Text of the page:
See also[edit]

References[edit]

  1. ^ a b c Choueiri, Edgar Y. (2009) New dawn of electric rocket Scientific American 300, 58–65 doi:10.1038/scientificamerican0209-58
  2. ^ a b "Electric versus Chemical Propulsion". Electric Spacecraft Propulsion. ESA. Retrieved 17 February 2007.
  3. ^ "Electric Propulsion Research at Institute of Fundamental Technological Research". 16 August 2011. Archived from the original on 16 August 2011.
  4. ^ Lev, Dan; Myers, Roger M.; Lemmer, Kristina M.; Kolbeck, Jonathan; Koizumi, Hiroyuki; Polzin, Kurt (June 2019). "The technological and commercial expansion of electric propulsion". Acta Astronautica. 159: 213–227. Bibcode:2019AcAau.159..213L. doi:10.1016/j.actaastro.2019.03.058. S2CID 115682651.
  5. ^ "Choueiri, Edgar Y. (2009). New dawn of electric rocket".
  6. ^ "Google Scholar". scholar.google.com.
  7. ^ Geoffrey A. Landis. Laser-powered Interstellar Probe Archived 22 July 2012 at the Wayback Machine on the Geoffrey A. Landis: Science. papers available on the web
  8. ^ Boyle, Alan (29 June 2017). "MSNW's plasma thruster just might fire up Congress at hearing on space propulsion". GeekWire. Retrieved 15 August 2021.{{cite web}}: CS1 maint: url-status (link)
  9. ^ Palaszewski, Bryan. "Electric Propulsion for Future Space Missions (PowerPoint)". Electric Propulsion for Future Space Missions. NASA Glenn Research Center. Retrieved 31 December 2011.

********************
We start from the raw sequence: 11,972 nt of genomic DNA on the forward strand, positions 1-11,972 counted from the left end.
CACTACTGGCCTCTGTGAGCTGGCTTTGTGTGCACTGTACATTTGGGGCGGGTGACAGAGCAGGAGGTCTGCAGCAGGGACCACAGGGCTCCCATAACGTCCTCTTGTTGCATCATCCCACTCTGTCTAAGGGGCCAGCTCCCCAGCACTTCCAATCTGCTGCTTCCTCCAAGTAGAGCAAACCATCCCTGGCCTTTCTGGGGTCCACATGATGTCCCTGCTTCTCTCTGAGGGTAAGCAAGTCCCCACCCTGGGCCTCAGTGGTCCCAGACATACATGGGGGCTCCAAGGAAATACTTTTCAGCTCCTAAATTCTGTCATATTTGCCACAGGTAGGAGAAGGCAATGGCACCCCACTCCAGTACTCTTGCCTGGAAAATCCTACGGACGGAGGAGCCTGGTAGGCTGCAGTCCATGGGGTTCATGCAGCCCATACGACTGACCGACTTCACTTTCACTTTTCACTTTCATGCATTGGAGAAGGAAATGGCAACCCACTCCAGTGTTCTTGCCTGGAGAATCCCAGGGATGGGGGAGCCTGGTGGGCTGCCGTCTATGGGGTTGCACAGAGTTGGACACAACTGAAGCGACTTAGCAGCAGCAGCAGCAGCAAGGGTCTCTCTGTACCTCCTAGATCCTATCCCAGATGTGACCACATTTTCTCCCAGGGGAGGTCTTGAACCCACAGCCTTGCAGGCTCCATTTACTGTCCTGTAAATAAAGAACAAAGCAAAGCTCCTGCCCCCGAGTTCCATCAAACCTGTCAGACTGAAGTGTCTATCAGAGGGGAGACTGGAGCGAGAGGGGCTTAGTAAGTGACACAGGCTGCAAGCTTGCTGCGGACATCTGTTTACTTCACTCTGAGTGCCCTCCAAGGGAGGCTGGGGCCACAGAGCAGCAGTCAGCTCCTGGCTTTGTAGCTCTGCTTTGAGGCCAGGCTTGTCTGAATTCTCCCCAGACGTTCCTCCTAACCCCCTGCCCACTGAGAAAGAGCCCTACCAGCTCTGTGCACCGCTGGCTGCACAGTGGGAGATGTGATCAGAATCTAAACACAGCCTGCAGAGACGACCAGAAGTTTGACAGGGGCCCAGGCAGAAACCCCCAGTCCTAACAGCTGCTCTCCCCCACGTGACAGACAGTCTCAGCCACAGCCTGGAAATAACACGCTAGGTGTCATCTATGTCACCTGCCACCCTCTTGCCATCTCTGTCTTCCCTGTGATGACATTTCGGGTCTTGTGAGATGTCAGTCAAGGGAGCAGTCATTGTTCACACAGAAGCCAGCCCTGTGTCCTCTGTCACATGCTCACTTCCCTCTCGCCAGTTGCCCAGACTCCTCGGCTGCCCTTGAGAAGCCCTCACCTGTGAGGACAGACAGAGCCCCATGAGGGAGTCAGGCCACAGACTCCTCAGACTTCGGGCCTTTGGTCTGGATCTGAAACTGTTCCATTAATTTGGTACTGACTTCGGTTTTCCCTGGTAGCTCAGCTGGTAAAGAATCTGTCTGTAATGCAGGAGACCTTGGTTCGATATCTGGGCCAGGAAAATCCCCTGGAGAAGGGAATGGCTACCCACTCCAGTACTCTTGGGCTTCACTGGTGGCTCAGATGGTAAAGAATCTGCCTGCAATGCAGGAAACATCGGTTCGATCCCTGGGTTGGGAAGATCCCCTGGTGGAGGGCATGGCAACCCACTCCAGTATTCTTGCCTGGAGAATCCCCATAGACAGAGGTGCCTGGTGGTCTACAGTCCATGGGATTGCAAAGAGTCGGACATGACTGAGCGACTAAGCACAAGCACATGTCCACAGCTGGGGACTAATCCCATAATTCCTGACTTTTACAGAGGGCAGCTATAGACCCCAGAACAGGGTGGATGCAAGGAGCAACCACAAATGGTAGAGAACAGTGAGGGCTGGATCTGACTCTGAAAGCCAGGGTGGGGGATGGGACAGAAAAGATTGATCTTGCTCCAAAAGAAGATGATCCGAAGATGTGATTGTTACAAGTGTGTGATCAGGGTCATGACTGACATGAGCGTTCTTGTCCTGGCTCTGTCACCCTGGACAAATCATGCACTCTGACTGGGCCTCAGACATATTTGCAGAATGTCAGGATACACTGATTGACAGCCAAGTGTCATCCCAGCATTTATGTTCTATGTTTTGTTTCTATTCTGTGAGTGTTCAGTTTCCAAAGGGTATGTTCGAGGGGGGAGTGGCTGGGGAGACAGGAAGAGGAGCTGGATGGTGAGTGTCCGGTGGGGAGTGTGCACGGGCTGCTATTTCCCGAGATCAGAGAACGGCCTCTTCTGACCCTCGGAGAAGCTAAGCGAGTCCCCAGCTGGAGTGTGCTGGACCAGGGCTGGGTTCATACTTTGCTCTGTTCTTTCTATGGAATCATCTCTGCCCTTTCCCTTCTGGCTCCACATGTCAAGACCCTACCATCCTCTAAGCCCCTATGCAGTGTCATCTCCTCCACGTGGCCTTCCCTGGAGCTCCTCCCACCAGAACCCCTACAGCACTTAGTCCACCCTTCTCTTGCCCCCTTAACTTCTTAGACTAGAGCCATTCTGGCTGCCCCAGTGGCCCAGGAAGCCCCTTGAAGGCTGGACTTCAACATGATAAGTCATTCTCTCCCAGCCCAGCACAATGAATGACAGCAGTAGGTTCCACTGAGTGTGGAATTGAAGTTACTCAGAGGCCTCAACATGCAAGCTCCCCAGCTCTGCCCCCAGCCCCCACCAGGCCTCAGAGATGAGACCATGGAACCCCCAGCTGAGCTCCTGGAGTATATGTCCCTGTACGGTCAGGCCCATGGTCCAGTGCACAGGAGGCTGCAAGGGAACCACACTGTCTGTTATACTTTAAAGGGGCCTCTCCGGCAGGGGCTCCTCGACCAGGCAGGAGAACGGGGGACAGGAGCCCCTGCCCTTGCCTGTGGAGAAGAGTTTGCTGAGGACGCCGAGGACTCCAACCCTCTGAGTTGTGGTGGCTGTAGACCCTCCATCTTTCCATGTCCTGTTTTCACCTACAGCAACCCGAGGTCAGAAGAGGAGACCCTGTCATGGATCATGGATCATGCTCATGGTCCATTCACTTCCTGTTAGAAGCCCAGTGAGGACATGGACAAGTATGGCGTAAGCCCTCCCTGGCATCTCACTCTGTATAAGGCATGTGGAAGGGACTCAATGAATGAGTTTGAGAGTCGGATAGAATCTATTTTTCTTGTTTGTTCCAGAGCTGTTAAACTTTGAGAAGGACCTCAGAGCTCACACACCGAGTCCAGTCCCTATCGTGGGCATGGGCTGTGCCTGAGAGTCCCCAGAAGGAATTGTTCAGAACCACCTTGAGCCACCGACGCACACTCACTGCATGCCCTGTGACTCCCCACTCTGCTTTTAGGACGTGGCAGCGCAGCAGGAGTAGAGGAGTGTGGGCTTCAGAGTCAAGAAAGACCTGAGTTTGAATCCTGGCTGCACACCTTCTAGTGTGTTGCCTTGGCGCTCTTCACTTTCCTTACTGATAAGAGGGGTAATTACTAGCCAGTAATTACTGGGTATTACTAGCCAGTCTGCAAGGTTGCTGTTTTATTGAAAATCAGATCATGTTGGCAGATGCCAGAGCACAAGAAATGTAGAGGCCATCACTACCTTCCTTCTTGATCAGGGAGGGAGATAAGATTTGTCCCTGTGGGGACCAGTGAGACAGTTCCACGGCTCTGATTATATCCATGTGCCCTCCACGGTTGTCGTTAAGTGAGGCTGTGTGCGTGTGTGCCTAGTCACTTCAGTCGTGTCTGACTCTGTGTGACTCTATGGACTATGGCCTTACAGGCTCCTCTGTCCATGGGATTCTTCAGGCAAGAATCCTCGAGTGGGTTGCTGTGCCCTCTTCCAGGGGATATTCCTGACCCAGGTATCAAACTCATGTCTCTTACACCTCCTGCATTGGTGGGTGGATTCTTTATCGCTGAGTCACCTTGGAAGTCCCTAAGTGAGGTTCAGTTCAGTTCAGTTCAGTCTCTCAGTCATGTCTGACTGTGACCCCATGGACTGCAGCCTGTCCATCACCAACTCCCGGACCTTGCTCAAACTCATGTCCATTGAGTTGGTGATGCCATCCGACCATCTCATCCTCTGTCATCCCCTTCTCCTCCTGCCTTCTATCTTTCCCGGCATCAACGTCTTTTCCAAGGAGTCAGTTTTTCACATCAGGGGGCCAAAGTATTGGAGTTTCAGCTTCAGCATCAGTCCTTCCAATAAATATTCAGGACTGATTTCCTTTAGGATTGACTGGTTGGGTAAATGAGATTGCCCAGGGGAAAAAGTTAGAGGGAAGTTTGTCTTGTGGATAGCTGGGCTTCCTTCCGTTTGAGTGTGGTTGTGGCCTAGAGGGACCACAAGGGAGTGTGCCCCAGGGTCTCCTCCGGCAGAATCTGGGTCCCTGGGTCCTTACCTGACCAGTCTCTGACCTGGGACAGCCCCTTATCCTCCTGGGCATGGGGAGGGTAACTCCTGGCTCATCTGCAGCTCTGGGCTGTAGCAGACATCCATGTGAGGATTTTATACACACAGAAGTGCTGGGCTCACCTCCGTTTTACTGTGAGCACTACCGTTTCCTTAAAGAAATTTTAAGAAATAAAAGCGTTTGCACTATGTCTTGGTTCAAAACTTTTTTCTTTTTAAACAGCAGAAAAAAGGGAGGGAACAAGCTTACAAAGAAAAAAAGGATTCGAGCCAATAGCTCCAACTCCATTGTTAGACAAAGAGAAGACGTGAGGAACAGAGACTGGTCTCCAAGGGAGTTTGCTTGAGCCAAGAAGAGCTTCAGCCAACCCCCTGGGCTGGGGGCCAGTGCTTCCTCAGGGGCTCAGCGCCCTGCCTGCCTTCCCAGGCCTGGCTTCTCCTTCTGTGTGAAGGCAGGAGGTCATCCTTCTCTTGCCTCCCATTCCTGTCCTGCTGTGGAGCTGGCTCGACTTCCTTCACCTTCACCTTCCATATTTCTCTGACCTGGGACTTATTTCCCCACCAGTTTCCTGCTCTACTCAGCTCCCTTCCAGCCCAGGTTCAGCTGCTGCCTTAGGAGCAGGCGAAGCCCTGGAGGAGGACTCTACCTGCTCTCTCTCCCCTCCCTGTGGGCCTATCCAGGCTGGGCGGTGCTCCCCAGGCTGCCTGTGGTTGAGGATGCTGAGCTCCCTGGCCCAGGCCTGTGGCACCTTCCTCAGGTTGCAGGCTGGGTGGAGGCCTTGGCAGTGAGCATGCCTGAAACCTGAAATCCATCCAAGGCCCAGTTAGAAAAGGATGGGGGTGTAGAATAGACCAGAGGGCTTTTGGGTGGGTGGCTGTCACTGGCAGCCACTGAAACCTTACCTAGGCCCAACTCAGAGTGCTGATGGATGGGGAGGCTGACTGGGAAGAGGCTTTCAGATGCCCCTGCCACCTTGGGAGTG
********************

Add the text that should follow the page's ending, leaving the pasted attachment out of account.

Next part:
10. ^ Choueiri, Edgar Y. (2004). "A Critical History of Electric Propulsion: The First 50 Years (1906–1956)". Journal of Propulsion and Power. 20 (2): 193–203. CiteSeerX 10.1.1.573.8519. doi:10.2514/1.9245.
  11. ^ "PROJECT DAEDALUS: THE PROPULSION SYSTEM Part 1; Theoretical considerations and calculations. 2. REVIEW OF ADVANCED PROPULSION SYSTEMS". Archived from the original on 28 June 2013.
  12. ^ a b c Administrator, NASA Content (14 April 2015). "Glenn Contributions to Deep Space 1". NASA.
  13. ^ Cybulski, Ronald J.; Shellhammer, Daniel M.; Lovell, Robert R.; Domino, Edward J.; Kotnik, Joseph T. (1965). "Results from SERT I Ion Rocket Flight Test" (PDF). NASA. NASA-TN-D-2718.
  14. ^ NASA Glenn, "SPACE ELECTRIC ROCKET TEST II (SERT II)" Archived 27 September 2011 at the Wayback Machine (Accessed 1 July 2010)
  15. ^ SERT Archived 25 October 2010 at the Wayback Machine page at Astronautix (Accessed 1 July 2010)
  16. ^ de Selding, Peter B. (20 June 2013). "Electric-propulsion Satellites Are All the Rage". SpaceNews. Retrieved 6 February 2015.
  17. ^ "Native Electric Propulsion Engines Today" (in Russian). Novosti Kosmonavtiki. 1999. Archived from the original on 6 June 2011.
  18. ^ NASA, Tethers In Space Handbook, edited by M.L. Cosmo and E.C. Lorenzini, Third Edition December 1997 (accessed 20 October 2010); see also version at NASA MSFC; available on scribd
  19. ^ "Why Shawyer's 'electromagnetic relativity drive' is a fraud" (PDF). Archived from the original (PDF) on 25 August 2014.